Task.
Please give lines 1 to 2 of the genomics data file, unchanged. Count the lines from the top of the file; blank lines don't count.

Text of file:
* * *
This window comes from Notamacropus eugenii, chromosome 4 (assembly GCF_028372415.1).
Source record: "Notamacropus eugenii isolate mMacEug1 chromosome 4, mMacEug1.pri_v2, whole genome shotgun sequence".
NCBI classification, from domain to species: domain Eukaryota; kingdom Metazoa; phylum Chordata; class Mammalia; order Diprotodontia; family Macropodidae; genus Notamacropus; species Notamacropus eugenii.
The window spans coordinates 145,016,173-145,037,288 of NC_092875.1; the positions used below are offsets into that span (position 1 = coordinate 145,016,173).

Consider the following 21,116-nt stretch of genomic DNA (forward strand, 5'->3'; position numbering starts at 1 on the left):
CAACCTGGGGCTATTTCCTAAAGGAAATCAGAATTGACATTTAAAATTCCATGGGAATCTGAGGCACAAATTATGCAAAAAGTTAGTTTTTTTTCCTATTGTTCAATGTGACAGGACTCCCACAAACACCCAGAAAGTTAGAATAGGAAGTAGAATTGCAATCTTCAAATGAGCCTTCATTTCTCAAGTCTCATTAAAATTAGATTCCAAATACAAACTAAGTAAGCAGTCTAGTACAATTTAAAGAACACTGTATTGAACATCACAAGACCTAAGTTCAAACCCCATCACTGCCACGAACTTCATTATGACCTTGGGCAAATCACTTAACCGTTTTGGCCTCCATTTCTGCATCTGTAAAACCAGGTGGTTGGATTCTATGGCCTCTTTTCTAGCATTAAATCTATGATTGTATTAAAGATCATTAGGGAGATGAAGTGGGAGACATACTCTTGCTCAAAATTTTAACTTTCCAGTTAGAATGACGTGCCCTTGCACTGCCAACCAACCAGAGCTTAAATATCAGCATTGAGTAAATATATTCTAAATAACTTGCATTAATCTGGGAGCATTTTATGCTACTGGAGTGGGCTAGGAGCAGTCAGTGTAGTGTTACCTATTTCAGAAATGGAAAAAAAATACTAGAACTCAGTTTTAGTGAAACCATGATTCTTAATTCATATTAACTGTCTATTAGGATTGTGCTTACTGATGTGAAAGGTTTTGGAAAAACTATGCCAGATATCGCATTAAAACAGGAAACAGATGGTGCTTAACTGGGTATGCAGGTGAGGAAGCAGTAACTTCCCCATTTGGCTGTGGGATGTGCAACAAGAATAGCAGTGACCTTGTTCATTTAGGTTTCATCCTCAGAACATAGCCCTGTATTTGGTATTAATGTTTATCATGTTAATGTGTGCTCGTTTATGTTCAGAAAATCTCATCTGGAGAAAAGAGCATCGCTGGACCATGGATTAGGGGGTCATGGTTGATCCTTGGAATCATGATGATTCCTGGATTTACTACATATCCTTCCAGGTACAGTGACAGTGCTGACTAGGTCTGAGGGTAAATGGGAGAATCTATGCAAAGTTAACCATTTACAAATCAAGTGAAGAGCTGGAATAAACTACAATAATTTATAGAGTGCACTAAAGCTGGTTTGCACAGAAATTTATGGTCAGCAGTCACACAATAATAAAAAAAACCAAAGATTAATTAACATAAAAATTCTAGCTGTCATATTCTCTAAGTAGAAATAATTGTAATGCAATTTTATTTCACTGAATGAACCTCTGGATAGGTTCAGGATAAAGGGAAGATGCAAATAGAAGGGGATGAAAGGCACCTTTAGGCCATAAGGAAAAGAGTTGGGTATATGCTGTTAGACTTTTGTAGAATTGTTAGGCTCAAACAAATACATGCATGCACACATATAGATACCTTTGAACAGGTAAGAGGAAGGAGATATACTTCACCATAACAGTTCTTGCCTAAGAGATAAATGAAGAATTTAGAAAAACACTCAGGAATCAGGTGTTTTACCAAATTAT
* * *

This window comes from Notamacropus eugenii, chromosome 4 (assembly GCF_028372415.1).
Source record: "Notamacropus eugenii isolate mMacEug1 chromosome 4, mMacEug1.pri_v2, whole genome shotgun sequence".